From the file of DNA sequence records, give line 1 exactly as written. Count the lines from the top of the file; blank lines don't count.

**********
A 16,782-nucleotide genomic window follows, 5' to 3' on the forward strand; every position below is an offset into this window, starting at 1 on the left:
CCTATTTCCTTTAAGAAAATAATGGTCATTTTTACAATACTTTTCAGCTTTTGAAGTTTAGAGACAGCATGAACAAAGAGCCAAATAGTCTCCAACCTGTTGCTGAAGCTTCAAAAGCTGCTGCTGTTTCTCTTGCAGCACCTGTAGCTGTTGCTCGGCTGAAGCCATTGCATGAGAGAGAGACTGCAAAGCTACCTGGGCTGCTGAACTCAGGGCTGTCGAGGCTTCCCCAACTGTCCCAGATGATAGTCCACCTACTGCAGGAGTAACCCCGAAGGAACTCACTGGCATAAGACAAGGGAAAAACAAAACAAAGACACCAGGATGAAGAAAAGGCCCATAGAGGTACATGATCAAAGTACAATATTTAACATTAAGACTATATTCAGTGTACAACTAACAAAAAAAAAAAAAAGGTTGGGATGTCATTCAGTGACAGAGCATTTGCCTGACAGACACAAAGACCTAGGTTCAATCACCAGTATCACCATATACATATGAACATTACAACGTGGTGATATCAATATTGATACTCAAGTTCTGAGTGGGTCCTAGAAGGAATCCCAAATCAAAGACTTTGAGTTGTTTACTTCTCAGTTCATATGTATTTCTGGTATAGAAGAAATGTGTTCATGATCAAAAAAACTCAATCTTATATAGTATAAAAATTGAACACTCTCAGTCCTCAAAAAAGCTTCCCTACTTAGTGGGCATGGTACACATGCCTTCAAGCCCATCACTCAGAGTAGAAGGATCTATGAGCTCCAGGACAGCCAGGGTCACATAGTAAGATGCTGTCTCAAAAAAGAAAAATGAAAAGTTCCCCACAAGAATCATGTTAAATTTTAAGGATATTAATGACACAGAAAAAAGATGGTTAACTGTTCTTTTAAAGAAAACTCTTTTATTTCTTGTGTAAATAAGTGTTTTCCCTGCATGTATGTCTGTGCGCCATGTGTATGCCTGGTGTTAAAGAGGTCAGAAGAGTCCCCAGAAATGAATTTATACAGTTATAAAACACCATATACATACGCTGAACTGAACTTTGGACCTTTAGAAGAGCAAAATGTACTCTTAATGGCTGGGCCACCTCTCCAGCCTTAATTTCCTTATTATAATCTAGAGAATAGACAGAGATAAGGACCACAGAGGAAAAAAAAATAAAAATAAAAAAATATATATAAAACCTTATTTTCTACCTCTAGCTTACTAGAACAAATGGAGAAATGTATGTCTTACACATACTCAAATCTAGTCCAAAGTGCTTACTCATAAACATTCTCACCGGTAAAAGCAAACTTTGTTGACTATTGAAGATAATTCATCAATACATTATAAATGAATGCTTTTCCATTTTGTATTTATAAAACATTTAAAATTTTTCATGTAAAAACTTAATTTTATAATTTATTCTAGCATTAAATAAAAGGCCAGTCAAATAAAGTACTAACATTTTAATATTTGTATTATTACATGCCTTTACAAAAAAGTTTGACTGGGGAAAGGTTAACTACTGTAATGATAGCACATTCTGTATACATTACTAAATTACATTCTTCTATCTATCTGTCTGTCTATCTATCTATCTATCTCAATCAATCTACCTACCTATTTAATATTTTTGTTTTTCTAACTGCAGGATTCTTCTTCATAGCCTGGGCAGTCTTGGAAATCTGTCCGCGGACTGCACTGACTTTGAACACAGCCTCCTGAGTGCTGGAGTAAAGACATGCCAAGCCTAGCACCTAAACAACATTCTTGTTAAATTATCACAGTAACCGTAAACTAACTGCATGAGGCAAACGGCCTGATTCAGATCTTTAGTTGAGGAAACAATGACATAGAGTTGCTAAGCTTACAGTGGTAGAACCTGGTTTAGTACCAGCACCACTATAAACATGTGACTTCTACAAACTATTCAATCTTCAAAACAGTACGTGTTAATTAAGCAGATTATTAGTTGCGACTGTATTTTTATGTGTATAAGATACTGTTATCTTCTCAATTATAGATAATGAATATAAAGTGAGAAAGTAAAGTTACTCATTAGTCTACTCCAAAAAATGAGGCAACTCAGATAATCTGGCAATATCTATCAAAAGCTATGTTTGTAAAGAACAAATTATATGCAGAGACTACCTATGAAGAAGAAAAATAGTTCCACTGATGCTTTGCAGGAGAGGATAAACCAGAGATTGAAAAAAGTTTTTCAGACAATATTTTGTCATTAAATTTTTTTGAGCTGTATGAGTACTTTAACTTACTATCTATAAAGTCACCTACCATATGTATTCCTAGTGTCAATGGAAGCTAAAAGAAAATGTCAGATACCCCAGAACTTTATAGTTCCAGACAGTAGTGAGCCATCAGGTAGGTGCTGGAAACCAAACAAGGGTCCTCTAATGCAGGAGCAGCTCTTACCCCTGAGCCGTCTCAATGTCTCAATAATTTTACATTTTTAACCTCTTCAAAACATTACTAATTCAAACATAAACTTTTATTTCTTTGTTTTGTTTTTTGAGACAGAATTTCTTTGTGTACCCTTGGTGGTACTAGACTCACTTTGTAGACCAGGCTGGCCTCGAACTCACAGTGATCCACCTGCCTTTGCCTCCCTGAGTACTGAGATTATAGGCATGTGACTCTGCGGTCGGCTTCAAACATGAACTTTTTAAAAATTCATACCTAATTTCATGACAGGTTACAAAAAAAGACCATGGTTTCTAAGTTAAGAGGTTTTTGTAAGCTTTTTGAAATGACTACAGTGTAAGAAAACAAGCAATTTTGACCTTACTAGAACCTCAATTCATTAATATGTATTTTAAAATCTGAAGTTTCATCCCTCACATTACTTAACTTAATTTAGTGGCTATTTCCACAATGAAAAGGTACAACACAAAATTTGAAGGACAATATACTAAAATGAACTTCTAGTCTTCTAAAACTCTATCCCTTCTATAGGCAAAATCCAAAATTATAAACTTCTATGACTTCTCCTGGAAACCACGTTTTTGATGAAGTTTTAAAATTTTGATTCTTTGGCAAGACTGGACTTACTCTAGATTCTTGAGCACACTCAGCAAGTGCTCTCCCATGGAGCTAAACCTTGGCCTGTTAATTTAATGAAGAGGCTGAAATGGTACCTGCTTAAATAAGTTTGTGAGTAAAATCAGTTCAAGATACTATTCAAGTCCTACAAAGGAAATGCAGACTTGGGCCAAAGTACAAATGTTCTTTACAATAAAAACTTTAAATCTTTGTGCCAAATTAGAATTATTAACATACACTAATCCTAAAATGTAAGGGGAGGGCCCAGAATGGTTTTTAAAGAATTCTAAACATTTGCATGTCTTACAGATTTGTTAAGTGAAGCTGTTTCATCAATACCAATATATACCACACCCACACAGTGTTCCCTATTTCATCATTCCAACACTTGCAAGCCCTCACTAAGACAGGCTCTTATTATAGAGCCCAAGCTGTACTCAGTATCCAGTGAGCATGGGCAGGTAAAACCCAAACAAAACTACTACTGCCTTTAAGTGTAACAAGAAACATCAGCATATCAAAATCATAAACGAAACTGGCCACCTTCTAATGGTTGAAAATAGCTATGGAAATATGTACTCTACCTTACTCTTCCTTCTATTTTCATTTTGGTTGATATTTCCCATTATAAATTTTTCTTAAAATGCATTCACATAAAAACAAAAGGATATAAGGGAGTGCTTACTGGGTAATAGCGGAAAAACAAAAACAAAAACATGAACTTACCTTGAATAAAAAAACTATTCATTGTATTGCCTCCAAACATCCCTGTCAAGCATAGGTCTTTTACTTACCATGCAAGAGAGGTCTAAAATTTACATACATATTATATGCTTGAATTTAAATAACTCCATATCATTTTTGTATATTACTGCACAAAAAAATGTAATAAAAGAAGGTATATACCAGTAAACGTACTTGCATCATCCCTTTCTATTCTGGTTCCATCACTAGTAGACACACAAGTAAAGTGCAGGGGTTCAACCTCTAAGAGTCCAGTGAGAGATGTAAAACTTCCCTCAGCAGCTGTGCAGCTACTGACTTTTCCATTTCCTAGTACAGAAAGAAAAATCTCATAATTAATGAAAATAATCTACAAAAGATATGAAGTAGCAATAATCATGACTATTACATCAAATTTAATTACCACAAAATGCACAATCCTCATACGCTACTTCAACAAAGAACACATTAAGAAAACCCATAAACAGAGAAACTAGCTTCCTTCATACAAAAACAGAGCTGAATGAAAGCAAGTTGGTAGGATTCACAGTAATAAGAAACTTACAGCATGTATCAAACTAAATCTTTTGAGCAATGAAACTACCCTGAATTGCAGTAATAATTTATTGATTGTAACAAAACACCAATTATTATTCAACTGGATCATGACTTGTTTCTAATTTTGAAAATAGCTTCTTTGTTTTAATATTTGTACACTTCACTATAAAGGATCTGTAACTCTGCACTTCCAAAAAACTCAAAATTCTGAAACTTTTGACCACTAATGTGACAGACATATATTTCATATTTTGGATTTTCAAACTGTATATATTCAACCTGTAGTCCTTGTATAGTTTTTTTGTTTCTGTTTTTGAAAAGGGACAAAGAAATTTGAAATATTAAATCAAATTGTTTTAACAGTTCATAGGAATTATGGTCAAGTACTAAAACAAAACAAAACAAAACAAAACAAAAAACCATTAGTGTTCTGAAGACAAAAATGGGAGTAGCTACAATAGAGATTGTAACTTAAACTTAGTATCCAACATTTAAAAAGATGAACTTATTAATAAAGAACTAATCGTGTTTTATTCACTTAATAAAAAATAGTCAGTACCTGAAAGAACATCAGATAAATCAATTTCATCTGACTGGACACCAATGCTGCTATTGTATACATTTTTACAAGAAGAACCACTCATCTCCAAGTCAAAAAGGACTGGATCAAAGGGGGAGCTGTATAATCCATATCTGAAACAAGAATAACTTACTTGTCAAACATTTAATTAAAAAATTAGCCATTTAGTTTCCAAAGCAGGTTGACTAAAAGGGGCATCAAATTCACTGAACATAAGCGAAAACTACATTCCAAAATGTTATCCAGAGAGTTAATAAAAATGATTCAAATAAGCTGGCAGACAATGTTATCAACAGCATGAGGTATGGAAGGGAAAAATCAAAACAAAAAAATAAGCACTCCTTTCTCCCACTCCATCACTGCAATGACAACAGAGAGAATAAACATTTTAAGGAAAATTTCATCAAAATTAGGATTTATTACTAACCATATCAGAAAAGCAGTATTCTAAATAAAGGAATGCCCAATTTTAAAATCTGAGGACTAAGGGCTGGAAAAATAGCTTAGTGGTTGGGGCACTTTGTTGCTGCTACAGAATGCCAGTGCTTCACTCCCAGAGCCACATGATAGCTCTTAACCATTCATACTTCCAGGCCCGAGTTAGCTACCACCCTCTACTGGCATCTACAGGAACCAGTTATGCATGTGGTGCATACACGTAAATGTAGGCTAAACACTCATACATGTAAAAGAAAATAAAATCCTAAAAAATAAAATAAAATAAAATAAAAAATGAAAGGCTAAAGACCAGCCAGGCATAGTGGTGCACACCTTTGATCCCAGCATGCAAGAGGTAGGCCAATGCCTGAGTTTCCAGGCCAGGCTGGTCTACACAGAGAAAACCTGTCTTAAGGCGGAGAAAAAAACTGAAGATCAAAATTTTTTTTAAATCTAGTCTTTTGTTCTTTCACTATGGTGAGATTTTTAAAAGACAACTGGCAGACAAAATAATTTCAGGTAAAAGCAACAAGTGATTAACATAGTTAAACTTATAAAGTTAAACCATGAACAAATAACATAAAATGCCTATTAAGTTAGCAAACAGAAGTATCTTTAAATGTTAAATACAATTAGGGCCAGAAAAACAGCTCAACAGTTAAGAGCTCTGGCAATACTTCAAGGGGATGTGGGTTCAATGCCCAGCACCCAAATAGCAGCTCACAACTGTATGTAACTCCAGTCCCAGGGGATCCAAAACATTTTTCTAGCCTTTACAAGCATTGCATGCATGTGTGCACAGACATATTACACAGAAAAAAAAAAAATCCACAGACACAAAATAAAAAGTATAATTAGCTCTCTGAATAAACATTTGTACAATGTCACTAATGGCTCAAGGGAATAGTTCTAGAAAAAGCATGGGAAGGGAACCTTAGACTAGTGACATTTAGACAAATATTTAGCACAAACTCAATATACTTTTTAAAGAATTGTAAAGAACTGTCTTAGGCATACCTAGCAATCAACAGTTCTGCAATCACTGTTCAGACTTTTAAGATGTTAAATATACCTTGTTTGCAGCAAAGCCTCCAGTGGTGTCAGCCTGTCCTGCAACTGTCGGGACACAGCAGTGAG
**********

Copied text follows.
A 16,782-nucleotide genomic window follows, 5' to 3' on the forward strand; every position below is an offset into this window, starting at 1 on the left: